Although this is a tough question that definitely arises at every interview, dealing with salary issues will require skillful negotiation on your part. This question can prove to be even more difficult for older candidates with years, even decades, of expertise and experience to answer. However, in order to avoid your former income from working against you, you should make every attempt to reply in a firm but cool tone.

    At first try giving a noncommittal answer - but if probed further, give a salary range. Generally, you should refrain from stating exact figures regarding your salary requirements. And, you should always let the employer give the first number.

    Needless to say, do some research on the position and its salary before attending the interview.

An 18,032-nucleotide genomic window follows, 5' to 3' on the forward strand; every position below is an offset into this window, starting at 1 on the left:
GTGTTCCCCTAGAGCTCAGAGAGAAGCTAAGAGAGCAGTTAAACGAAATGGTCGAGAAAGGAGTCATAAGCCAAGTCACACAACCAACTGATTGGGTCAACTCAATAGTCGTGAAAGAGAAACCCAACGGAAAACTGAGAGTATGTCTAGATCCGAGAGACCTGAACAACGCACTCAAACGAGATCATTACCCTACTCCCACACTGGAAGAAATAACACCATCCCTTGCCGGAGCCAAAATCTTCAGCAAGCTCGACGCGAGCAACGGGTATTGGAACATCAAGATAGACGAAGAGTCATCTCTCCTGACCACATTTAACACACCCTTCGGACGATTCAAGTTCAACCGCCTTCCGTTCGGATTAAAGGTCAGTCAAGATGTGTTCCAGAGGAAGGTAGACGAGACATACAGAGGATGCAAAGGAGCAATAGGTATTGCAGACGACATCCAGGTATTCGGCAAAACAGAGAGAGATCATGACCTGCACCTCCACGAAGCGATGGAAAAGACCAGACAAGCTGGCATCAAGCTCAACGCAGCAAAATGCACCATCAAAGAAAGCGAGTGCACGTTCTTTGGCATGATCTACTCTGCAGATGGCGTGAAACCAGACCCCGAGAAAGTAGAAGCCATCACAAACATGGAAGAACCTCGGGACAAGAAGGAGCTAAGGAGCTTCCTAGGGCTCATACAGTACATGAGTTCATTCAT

Click here to read part 2 of this article


    Monday, August 25, 2014

    Have you prepared for Tricky Job Interview Answers? (updated 8/23/14)

    As an older skilled worker are you prepared to effectively answer these interview questions?

      1. Why did you leave your last job?
      2. Have you ever been fired or forced to resign?
      3. Why have you had so many jobs in such a short period of time?
      4. Can you explain this gap in your employment history?
      5. Exactly why do you want to work here?
      6. Why should we hire YOU? What can you do for us that someone else can not?
      7. Have you ever had problems with a supervisor or a coworker? Describe the situation for me.

    • Describe some times when you were not very satisfied with your own performance. What did you do about it?
    • Give me an example of a problem you faced on the job, and tell me how you solved it?
    • Give me an example of an important goal you had to set and tell me about your progress in reaching that goal. What steps did you take?
    • What was your role in your department's most recent success?